Last Party at West End Avenue before Leaving for the Country

1971 | 00:29:44 | United States | English | B&W | Mono | 4:3 | 1/2" open reel video

Collection: Videofreex Archive, Single Titles

Tags: Documentation, Television, TV production, Video History

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In this video, the Videofreex host a party during which the main source of entertainment is a video-television feedback loop. In one room, a video camera linked up to a television set allows party guests to see themselves, as if in a mirror, while guests in the other room can also watch the recording, and may speak to them through a microphone. Although the voices of the off-screen guests can be heard on the tape, they are always imageless. In effect, the set up in the first room allows people to hear but not see those with whom they attempt to communicate, while those in the second room, although visually unknown, become the more authoritative narrators and choreographers of the videotaped acts captured in this tape recording.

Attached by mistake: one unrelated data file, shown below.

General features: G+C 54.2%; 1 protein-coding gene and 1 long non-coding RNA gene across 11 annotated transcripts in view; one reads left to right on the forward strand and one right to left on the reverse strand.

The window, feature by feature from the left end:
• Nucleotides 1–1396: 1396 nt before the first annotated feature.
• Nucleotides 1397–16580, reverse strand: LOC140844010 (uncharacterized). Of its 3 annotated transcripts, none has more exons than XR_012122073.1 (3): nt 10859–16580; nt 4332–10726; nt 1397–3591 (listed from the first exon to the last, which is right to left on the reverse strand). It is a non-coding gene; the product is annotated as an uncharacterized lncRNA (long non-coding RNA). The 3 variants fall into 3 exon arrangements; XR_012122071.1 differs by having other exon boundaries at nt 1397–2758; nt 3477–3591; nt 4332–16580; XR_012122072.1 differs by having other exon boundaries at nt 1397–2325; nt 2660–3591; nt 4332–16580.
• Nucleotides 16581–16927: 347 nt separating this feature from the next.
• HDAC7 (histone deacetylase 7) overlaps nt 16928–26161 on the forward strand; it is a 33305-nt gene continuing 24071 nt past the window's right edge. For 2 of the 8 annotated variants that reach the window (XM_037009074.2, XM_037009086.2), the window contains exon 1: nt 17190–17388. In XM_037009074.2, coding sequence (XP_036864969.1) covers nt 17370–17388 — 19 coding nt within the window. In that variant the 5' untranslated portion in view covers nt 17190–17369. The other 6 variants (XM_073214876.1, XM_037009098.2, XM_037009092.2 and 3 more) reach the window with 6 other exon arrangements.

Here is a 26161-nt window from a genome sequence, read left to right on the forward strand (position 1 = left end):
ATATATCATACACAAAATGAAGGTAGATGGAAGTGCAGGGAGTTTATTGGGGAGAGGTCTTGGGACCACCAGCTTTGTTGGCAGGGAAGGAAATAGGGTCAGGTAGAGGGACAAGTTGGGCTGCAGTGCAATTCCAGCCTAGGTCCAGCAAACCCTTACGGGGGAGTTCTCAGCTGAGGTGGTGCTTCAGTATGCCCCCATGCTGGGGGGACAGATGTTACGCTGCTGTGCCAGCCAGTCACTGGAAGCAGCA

Davidson Gigliotti and his young son, Murphy, as well as Mary Curtis, Nancy, Carol, Frank, and other guests of the Videofreex, filter in and out of the two rooms to play in this impromptu video installation. Using masks and other props, they experiment with the feedback loop’s possibilities for communication and mistranslation. The last fifteen minutes of the tape become increasingly surreal as the high pitch of the sound system increases, and the camera, now rotated to its side, creates a world of total spatial and audio misalignment.

 While the party context is a playful one, the larger implications of this feedback installation resonate with the politics of representation utilized and constructed by the news media. It was exactly these types of mistranslations in the media's coverage of Vietnam and Civil Rights events, conditioned by the misalignment of visual and audio information, that alternative media groups, such as the Videofreex, and activist collectives like the Black Panthers, sought to expose and critique.

—Faye Gleisser